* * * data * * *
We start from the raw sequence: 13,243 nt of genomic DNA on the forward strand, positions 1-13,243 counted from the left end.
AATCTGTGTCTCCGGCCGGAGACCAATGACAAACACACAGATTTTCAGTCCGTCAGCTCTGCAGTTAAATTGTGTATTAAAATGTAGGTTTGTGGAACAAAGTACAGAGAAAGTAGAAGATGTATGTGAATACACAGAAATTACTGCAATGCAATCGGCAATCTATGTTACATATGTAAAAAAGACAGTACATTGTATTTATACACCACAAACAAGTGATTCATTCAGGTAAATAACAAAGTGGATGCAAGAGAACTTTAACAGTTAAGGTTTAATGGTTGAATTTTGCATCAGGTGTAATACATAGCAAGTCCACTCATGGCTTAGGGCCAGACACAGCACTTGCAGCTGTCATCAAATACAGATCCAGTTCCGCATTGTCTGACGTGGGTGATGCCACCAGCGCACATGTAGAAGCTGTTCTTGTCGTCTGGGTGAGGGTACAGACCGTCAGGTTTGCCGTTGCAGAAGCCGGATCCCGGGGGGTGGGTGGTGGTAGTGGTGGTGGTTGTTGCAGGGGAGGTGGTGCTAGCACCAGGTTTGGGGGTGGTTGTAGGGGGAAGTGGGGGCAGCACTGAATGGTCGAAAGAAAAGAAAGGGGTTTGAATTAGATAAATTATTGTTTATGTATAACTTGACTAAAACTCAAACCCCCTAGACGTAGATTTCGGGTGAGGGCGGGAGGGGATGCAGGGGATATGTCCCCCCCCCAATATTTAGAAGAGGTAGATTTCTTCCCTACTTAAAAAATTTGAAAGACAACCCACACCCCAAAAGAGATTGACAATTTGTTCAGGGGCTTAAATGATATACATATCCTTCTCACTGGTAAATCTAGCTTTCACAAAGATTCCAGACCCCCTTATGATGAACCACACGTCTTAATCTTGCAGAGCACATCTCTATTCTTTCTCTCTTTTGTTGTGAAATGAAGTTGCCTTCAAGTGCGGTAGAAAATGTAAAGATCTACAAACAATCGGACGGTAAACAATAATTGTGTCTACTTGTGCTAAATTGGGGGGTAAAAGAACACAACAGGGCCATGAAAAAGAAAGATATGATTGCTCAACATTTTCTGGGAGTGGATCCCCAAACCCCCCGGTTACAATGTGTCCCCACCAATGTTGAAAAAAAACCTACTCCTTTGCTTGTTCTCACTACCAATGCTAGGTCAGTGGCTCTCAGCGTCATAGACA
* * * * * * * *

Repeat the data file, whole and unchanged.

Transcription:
We start from the raw sequence: 13,243 nt of genomic DNA on the forward strand, positions 1-13,243 counted from the left end.
AATCTGTGTCTCCGGCCGGAGACCAATGACAAACACACAGATTTTCAGTCCGTCAGCTCTGCAGTTAAATTGTGTATTAAAATGTAGGTTTGTGGAACAAAGTACAGAGAAAGTAGAAGATGTATGTGAATACACAGAAATTACTGCAATGCAATCGGCAATCTATGTTACATATGTAAAAAAGACAGTACATTGTATTTATACACCACAAACAAGTGATTCATTCAGGTAAATAACAAAGTGGATGCAAGAGAACTTTAACAGTTAAGGTTTAATGGTTGAATTTTGCATCAGGTGTAATACATAGCAAGTCCACTCATGGCTTAGGGCCAGACACAGCACTTGCAGCTGTCATCAAATACAGATCCAGTTCCGCATTGTCTGACGTGGGTGATGCCACCAGCGCACATGTAGAAGCTGTTCTTGTCGTCTGGGTGAGGGTACAGACCGTCAGGTTTGCCGTTGCAGAAGCCGGATCCCGGGGGGTGGGTGGTGGTAGTGGTGGTGGTTGTTGCAGGGGAGGTGGTGCTAGCACCAGGTTTGGGGGTGGTTGTAGGGGGAAGTGGGGGCAGCACTGAATGGTCGAAAGAAAAGAAAGGGGTTTGAATTAGATAAATTATTGTTTATGTATAACTTGACTAAAACTCAAACCCCCTAGACGTAGATTTCGGGTGAGGGCGGGAGGGGATGCAGGGGATATGTCCCCCCCCCAATATTTAGAAGAGGTAGATTTCTTCCCTACTTAAAAAATTTGAAAGACAACCCACACCCCAAAAGAGATTGACAATTTGTTCAGGGGCTTAAATGATATACATATCCTTCTCACTGGTAAATCTAGCTTTCACAAAGATTCCAGACCCCCTTATGATGAACCACACGTCTTAATCTTGCAGAGCACATCTCTATTCTTTCTCTCTTTTGTTGTGAAATGAAGTTGCCTTCAAGTGCGGTAGAAAATGTAAAGATCTACAAACAATCGGACGGTAAACAATAATTGTGTCTACTTGTGCTAAATTGGGGGGTAAAAGAACACAACAGGGCCATGAAAAAGAAAGATATGATTGCTCAACATTTTCTGGGAGTGGATCCCCAAACCCCCCGGTTACAATGTGTCCCCACCAATGTTGAAAAAAAACCTACTCCTTTGCTTGTTCTCACTACCAATGCTAGGTCAGTGGCTCTCAGCGTCATAGACA